Regardless of the outcome of the presidential race or the contest for control of Congress, the real winner Nov. 5 may be moderates in both parties.
That's because recent US political history has not been kind to committed right- and left-wingers. Democratic liberals were roundly rejected in 1994, when their party lost its majorities in Congress. The Republican right, for its part, has seen its image suffer since last year's government shutdown. It could become a less powerful voice even if the GOP keeps control of the House.
"Both parties' ideological wings will have been chastised recently," says Charles Cook, editor of the Cook Political Report.
The result could mean a race by both parties to the center as they position themselves for the 1998 congressional midterm elections and the 2000 presidential elections, when no incumbent will be running in either party.
"[President] Clinton will be looking for his place in history and both parties will head back to the middle. That's good for the country," says Mr. Cook.
To assign a mandate, it is necessary to look, among other things, at which GOP freshmen win and which ones lose, Cook says. "Is it the ones who are manning the barricades or the more moderate freshmen...?" The "flavor" of the new Democrats coming in will also be a factor, he says.
According to Bernadette Budde, political analyst for BI-PAC, a business and industry political action committee, the real question is the makeup of the two parties' congressional delegations after the vote. If Democrats hold on to the open Democratic seats in the South that the Republicans are trying to grab, and moderate Senate candidates like Ben Nelson in Nebraska and Jill Docking in Kansas win, that will lead to more-moderate Democratic caucuses. Should GOP moderates such as Senate candidates William Weld in Massachusetts and Susan Collins in Maine win their races, that could help moderate Hill Republicans.
"From an analyst's standpoint, this will be an election that's not over when it's over," she says.
A more moderate Congress is likely to mean that any big new programs from the president, la health-care reform, wouldn't fly unless they can be paid for without raising taxes. It also probably means no more talk from GOP congressmen about "revolutions." (That's already changed: "Look at freshman rhetoric now versus about 20 months ago," Cook says.)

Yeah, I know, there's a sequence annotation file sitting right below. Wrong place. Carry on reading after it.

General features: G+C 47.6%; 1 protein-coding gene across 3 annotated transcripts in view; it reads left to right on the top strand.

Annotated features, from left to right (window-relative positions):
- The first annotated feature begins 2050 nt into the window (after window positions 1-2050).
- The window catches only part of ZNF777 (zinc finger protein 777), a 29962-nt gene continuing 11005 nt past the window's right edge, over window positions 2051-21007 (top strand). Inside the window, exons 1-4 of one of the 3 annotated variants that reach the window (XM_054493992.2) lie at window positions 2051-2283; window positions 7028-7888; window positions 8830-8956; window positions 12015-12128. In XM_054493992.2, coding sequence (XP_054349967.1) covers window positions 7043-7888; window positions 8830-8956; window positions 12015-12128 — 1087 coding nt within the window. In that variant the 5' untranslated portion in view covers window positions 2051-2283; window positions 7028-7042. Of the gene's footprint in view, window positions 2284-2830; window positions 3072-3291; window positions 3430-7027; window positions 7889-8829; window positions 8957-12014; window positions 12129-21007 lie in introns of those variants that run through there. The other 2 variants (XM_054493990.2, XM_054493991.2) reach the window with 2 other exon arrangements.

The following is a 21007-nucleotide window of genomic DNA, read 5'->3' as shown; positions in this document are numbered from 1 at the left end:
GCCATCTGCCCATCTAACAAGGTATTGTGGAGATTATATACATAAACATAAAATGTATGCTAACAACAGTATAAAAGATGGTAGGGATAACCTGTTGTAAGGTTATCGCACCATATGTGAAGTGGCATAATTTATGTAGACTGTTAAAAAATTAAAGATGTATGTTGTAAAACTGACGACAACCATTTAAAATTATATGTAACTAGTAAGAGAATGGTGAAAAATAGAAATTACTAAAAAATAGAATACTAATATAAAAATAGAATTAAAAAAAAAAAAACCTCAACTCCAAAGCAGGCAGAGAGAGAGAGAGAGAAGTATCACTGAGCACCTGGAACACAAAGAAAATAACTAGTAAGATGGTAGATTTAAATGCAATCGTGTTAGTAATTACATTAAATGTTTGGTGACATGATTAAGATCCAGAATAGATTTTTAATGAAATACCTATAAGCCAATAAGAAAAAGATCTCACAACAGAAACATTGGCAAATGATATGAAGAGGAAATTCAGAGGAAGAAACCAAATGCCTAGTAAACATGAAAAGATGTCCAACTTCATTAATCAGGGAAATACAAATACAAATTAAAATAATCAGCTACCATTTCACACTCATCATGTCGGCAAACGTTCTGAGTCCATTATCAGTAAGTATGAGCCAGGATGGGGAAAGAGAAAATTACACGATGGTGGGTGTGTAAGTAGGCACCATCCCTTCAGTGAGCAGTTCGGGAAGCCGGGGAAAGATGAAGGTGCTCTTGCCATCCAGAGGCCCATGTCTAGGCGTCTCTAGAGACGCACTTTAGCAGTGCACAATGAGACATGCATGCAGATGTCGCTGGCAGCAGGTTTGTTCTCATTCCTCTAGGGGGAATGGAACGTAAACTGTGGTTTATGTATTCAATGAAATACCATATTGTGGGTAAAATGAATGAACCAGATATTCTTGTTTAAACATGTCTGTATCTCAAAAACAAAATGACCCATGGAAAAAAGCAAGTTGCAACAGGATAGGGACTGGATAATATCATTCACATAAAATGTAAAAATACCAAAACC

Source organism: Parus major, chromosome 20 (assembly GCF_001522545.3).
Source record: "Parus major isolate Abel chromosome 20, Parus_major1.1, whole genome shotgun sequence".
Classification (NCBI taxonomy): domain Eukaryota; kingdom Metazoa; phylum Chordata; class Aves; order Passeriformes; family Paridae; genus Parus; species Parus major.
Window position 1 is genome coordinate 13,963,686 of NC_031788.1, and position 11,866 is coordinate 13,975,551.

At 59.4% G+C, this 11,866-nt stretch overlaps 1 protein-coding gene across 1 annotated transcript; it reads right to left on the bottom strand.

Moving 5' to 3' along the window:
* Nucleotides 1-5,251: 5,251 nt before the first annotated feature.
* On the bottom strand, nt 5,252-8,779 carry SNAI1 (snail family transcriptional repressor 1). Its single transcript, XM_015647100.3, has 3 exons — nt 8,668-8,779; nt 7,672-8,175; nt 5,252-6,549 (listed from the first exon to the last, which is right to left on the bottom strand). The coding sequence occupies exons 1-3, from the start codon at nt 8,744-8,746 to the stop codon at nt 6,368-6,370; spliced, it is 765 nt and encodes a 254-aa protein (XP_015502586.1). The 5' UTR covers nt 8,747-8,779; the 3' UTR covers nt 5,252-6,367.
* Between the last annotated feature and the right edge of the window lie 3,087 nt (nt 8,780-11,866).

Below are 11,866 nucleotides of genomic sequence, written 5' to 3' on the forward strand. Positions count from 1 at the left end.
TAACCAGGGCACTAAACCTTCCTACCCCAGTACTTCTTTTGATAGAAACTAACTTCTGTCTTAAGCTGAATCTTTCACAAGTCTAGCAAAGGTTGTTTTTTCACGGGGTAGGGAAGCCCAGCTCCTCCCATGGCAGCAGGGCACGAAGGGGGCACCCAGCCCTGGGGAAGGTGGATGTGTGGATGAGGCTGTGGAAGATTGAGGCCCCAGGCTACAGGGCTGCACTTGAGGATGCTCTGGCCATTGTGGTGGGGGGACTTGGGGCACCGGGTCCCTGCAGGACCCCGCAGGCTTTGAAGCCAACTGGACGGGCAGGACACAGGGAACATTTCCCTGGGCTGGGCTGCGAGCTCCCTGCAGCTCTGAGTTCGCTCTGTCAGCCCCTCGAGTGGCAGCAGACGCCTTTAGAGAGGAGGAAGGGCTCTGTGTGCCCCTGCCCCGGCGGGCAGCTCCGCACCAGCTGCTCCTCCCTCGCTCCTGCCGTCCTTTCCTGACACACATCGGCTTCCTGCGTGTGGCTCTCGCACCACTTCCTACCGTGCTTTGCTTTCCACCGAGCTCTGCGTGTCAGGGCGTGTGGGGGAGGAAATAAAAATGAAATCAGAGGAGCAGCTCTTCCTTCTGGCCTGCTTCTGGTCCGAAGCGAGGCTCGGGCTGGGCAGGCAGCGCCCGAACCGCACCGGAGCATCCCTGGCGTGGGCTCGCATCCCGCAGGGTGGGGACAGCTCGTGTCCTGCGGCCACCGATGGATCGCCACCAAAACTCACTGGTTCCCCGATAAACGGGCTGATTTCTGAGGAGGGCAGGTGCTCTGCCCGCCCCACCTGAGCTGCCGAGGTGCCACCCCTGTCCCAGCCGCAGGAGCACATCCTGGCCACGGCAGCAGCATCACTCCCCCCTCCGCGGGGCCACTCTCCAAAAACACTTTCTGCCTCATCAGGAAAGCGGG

Two analysts separately conclude that the post-election political environment could lead to passage of a balanced budget. "I think there could be a five- to six-month window where there will be a decent shot at a balanced budget," Cook says. Bob Balkin, political analyst for the PoliticsNow Web page, goes even further: He thinks a balanced-budget amendment to the Constitution could be in the works. "The new Senate, regardless of who has the majority, will absolutely have more 'yes' votes for [the amendment]," he writes. "Every new GOP candidate is for it, as are most [Democrats]." In addition, he says, the Democratic Congressional Campaign Committee tells him that most Democratic House challengers and open-seat candidates say they are for a balanced-budget amendment. (Republican incumbents voted almost 100 percent for the amendment in the last Congress.)
"If the Democrats take the House back, even the old bulls who are liberals will probably acknowledge that they need to move back to the center," Cook says. "The question is, will they or not."
Finally, Ken Rudin of The Hotline daily political report notes that if the GOP keeps control of both houses of Congress, it will be the first time a Democratic president and a Republican Congress have been reelected since 1916 under Woodrow Wilson. Should that happen, he says, "Perhaps the Republicans will keep the House for a long time to come."